The strict neoclassicism of Federal Triangle and the adjacent agencies and museums at times projects a kind of Stalinist façade, one that has drawn its share of critics over the years. But as the AIA Guide to the Architecture of Washington, DC indicates, the city overflows with buildings that go well beyond these clichés. Washington has its own distinctive styles of architecture, from the row houses with front porticoes (now often demolished to make way for luxury condominiums), to turreted affairs like Sears House or the Demonet Building, to whimsical fruitcake structures like the Old Executive Office Building (which Harry Truman declared “the greatest monstrosity in America”) or the Franklin School, to marvels of modern elegance like the National Permanent Building or the Inter-American Development Bank.

The remarkable thing about L’Enfant’s original plan is that it married imperial grandeur with a public orientation on a smaller scale, a marriage that makes the city much more livable than other imperial designs. L’Enfant’s plan, calling for states to own the squares at the intersections of the diagonal avenues with the rectilinear grid, never materialized. There were, among other problems, way too many states. But the resulting intersections—Dupont Circle, Washington Circle, Farragut Square, Logan Circle, Scott Circle, Franklin Park and the like—have become public-private interfaces around which the life of the city revolves. Michael Bednar’s Public Open Spaces of Washington, DC provides an historical chronicle of each one of these places, describing the struggles to preserve and to renovate, and the resulting clashes between public and private interests they reflected. While the details of these stories are probably of limited interest to anyone who doesn’t live in or want to visit Washington, it does suggest the way in which maintenance of public space has always been something of an uphill struggle in the United States, beginning with L’Enfant’s confrontation with Daniel Carroll of Duddington.

The planning process continues. The National Capital Planning Commission has put forward a future vision that would create in effect a second major mall radiating south from the Capitol, at the end of which would stand a new home for the Supreme Court near the site now occupied by Fort Lesley McNair. One criticism of L’Enfant’s plan was that it created special spaces only for the Legislative and Executive branches; the Supreme Court was tucked behind the Capitol as an afterthought. Realization of the NCPC’s plan would require demolishing a major freeway, numerous offices and private homes, and it would reorient much of the Federal Government toward what is now a poor and underserved part of the District along the Anacostia River. But this plan is no more ambitious than any other part of L’Enfant’s original dream.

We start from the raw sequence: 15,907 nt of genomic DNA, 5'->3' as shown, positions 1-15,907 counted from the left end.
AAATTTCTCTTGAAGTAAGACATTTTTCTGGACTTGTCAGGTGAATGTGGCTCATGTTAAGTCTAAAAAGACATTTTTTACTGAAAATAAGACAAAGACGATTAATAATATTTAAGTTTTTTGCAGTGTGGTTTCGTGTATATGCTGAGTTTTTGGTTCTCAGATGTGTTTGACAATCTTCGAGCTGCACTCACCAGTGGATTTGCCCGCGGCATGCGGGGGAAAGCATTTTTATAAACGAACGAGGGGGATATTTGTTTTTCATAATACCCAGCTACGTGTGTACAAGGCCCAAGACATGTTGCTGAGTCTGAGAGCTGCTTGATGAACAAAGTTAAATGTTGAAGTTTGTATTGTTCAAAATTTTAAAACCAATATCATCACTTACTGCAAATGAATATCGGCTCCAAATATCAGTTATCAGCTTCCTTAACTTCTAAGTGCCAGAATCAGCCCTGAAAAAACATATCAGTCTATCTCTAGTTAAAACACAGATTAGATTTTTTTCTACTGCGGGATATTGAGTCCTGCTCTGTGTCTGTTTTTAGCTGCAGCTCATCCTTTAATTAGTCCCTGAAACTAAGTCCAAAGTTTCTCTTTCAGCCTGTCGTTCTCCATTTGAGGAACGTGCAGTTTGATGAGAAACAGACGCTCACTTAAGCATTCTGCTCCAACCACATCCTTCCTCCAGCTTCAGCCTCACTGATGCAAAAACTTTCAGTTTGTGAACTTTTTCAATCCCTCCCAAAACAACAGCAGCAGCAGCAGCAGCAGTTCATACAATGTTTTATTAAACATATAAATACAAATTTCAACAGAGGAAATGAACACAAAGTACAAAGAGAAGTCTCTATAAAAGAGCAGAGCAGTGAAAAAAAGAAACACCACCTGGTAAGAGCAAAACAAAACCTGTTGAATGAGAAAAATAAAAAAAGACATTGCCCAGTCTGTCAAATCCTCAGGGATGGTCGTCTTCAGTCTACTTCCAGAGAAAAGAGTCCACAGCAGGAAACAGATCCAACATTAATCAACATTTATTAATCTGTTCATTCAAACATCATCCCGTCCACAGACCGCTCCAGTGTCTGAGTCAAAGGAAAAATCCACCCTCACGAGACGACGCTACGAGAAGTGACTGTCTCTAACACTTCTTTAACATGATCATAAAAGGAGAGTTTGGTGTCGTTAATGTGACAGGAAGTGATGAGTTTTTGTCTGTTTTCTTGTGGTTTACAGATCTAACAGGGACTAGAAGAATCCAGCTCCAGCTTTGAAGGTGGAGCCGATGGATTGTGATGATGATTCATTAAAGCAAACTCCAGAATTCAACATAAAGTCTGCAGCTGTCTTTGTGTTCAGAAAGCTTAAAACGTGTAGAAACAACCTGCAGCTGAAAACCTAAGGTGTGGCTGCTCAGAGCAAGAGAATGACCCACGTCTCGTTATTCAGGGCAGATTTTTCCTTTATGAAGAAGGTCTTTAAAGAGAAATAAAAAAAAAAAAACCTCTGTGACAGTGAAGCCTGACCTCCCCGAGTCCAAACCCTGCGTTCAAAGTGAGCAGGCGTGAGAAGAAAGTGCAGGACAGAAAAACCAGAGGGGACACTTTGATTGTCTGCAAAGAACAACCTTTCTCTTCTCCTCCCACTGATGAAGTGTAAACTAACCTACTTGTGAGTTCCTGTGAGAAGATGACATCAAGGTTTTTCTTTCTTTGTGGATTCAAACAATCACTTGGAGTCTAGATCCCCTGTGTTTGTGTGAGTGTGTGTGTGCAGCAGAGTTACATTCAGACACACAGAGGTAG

Washington has been and remains a socially troubled city, with high rates of homicide and poverty among its black residents. The city began its life as the home of a large slave population, and the majority African-American District of Columbia remained segregated de facto up until the 1950s. Joseph de Maistre, the French arch-conservative, argued at the beginning of the 19th century that Washington would fail as a city because one cannot engineer a true community. He and other anti-planners like Jane Jacobs were right in a certain way. The strong hand of government cannot fix many entrenched urban social problems, and often makes them worse by its intervention. For much of its history Washington resembled a giant park, or at best a small provincial city that happened to be the seat of the U.S. government. It took almost two centuries for the city to become the center of a truly diverse and culturally and intellectually vibrant metropolitan area, with a regional economy dependent on something other than government salaries.

The Washington that resulted from all of this planning and Federal money is not a Jane Jacobs type of city. It reflects the vision of Alexander Hamilton, not Thomas Jefferson. It is an imperial capital, seat of the world’s hyperpower, a place where decisions affecting much of the rest of the world are made. Americans are very uncomfortable admitting this to themselves. The humbler Jeffersonian vision of what the nation was or should be still commands substantial support. Given their anti-statist political culture, Americans also have trouble admitting to themselves that this national greatness would not have come about but for the strong hand of the Federal government—an observation no less true in foreign and security policy than in the design of the country’s capital city.

Francis Fukuyama is professor of international political economy at the Johns Hopkins School of Advanced International Studies in Washington, DC, and chairman of the editorial board of The American Interest.